The Power-to-Gas (P2G®) process uses electrolysis to convert excess electricity from fluctuating sources into hydrogen. It can either be used immediately or turned into methane by using carbon dioxide in a subsequent step. For this purpose, ZSW is currently developing electrolysers and synthesis reactors. Converting electricity to gas allows solar and wind power to be stored in the gas grid for several months. What’s more, hydrogen and methane can be used to power climate-friendly fuel cell vehicles or natural gas vehicles.
The so-called Power-to-Gas (P2G®) process allows the production of hydrogen and methane. While the individual steps in the P2G® electrolysis and methanisation processes have been known for a long time, there are also new developments that include numerous improvements in efficiency during implementation and also the combination of these two processes. In terms of composition, renewable methane produced from wind and solar energy is actually natural gas meaning that it can be fed into the established gas grid and efficiently stored there. The current natural gas infrastructure includes the existing pipelines, gas tanks and underground caverns. All of these storage alternatives already exist and can provide immense storage capacities of more than 200 TWh. Both methane and, to a limited extent, hydrogen can be integrated, distributed and made available for use according to demand. The gases can also be stored without any loss for several months in the locations stated above. Thanks to the P2G® process the electricity grid and the gas network can grow together to create an integrated overall system.
Possible sources of the CO2 that is to be used in the methanisation process could include biogas plants, bioethanol production plants, power plants and the chemical industry. ZSW is conducting research on accessing further sources of CO2. Synthetic natural gas can be used to generate electricity in modern combined cycle power plants or in decentralised CHP plants. It can also be deployed in industry and it can be used as a fuel, e.g., in natural gas vehicles. The hydrogen generated in the P2G® process can also be used for future mobility – as power for fuel cell vehicles.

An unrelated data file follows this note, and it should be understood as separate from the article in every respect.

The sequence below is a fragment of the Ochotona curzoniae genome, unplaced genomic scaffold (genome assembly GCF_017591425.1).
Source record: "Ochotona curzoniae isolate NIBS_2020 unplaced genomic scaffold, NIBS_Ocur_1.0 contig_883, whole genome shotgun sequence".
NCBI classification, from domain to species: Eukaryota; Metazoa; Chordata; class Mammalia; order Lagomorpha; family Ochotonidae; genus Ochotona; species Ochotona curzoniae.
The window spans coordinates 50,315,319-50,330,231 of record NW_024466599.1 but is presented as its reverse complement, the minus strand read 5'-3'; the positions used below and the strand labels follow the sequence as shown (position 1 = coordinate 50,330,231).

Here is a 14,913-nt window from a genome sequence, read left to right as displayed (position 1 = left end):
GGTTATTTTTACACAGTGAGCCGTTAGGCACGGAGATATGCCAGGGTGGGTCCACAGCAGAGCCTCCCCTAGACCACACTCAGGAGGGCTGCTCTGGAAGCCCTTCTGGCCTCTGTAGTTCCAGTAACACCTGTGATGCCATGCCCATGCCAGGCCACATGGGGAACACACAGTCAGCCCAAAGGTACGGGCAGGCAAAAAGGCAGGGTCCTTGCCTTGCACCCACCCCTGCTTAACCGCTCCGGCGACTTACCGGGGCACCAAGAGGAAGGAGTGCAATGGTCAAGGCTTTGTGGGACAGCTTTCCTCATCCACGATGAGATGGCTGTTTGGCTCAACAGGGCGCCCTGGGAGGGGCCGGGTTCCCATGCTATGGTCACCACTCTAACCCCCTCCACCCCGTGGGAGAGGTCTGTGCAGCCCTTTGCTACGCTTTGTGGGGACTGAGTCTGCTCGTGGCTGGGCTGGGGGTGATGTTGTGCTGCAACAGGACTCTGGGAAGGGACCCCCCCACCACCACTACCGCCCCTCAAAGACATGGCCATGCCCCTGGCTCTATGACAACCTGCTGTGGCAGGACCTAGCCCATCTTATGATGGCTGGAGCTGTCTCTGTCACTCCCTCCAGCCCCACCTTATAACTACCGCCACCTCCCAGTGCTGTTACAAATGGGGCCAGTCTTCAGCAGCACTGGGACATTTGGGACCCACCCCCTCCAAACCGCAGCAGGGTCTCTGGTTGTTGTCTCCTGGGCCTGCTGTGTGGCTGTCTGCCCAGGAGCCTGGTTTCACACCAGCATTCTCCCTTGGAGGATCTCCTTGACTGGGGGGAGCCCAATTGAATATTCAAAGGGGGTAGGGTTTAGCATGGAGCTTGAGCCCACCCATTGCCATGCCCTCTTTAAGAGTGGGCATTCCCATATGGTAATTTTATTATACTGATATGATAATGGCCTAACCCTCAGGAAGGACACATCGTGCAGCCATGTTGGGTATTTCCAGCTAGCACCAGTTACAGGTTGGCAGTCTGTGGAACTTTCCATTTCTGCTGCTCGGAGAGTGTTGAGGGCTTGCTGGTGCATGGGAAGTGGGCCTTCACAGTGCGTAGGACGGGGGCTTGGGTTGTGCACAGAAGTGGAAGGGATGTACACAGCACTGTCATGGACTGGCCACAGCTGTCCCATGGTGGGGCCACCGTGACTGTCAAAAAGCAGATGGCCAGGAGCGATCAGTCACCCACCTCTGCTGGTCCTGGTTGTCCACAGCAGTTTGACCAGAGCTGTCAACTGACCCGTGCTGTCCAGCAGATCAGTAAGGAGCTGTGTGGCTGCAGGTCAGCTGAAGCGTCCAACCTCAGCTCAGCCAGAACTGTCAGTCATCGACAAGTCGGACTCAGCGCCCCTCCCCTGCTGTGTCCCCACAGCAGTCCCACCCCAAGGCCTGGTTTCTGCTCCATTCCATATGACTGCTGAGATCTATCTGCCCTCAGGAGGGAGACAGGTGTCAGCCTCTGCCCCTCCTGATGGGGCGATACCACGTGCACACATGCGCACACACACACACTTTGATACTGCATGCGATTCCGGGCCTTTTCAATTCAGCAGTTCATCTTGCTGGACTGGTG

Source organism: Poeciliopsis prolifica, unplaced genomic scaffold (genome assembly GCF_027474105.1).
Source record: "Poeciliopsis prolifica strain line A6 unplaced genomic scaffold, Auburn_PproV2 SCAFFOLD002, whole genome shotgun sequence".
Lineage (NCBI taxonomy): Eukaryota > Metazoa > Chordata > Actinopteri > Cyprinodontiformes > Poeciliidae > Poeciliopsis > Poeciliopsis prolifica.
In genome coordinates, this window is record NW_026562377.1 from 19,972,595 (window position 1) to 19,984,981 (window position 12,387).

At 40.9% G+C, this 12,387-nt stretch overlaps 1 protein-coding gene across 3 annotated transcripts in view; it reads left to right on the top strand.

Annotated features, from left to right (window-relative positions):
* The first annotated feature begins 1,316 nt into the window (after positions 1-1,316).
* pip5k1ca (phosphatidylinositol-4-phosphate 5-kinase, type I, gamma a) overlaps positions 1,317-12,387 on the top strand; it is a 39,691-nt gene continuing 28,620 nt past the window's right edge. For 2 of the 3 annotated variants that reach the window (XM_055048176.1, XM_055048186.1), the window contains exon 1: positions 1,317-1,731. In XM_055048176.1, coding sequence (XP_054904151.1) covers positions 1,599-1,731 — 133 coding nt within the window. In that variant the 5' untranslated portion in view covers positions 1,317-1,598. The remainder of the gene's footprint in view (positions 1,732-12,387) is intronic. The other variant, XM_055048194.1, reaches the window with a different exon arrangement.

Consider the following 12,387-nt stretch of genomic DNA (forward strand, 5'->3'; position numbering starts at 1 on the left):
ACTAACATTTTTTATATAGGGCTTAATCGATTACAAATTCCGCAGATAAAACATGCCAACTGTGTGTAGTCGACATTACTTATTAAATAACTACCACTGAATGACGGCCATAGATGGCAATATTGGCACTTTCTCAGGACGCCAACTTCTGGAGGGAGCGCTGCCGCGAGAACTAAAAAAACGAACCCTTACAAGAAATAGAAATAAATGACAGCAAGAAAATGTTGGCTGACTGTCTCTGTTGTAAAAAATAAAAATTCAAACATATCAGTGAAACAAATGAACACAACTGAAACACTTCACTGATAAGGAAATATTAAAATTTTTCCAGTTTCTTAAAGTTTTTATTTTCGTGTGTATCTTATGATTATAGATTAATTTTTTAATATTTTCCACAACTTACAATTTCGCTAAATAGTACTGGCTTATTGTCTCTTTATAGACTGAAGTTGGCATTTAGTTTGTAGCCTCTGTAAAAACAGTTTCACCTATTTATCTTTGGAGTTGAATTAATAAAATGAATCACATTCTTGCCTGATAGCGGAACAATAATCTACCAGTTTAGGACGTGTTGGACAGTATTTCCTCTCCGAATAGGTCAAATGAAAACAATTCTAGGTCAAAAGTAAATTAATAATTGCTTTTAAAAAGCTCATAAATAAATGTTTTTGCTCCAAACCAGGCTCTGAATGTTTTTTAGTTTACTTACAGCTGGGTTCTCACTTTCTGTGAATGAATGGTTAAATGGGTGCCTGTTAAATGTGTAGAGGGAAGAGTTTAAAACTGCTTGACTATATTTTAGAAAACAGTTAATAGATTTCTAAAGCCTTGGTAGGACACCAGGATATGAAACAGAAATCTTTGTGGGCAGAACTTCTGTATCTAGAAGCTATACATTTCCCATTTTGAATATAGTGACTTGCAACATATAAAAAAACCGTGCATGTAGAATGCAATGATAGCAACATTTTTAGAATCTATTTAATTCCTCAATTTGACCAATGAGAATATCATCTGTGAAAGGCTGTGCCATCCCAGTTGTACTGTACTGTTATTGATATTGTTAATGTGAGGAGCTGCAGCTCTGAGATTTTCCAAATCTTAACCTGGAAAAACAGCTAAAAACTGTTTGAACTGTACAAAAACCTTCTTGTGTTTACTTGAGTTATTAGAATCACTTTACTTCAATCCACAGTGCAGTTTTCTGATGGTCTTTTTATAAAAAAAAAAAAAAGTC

In particular, its use in future mobility could provide an effective solution for the energy transition in the transport sector, especially as the drive technology for natural gas vehicles is already more advanced than other environment-friendly technologies. The refuelling station network for CNG (compressed natural gas) is also comparatively more highly developed. The commitment of the car manufacturer Audi demonstrates this enormous potential. With ZSW’s scientific support, Audi has constructed the first industrial-scale P2G® plant (6 MWel). The opening of the 6-MWel plant at the end of 2013 was the culmination of many years spent researching, developing and demonstrating P2G® at ZSW. P2G® as a whole also provides a basis to achieve the goals of sustainability in the mobility sector and enables both short and long-distance mobility. The generation of hydrogen and methane is technologically easier, more energy efficient and further developed in comparison to liquid-based, renewable synthetic energy carriers. In addition, the P2G® system will also contribute to securing Germany’s technological lead, reducing its dependence on natural gas imports and lessening its mobility sector’s dependence on petroleum.
The P2G® technology has already taken the first steps on the long and hard path towards commercialisation. Since P2G® technology was developed, ZSW has researched chemical, hydrogen-based energy carriers ranging from methanol using CO2 captured from air to CNG. Some of the research is focused on the basic engineering of P2G® systems and their adaptation to meet specific requirement profiles. Already in 2009, ZSW was able to successfully demonstrate on a container-integrated 25-kWel test plant that the P2G® concept works perfectly. This plant was operated in 2011 at different locations and using different CO2 sources. In autumn 2012, ZSW commenced the operation of a 250-kWel pilot plant with ten times the capacity of the original container-integrated test plant. The successful production of very high quality gas was recorded in the summer of 2013. The gas has a methane content of 99% meaning that the researchers achieved a gas quality that exceeds statutory requirements for gas feed‐in. It was made possible by a membrane technology that was used to process the gas after methanisation. The knowledge and experience gained from this research is currently making a valuable contribution to the project in Werlte in Lower Saxony (6000 kWel).
In summer 2015, ZSW began coordinating the flagship project Power-to-Gas Baden-Württemberg. As part of this project, the newest scientific developments are used to enable the profitable operation of the technology. The goal is to generate renewable hydrogen that is suitable to power cell cars by converting electricity using electrolysis. In doing so it hopes to pave the way for the energy transition in transportation.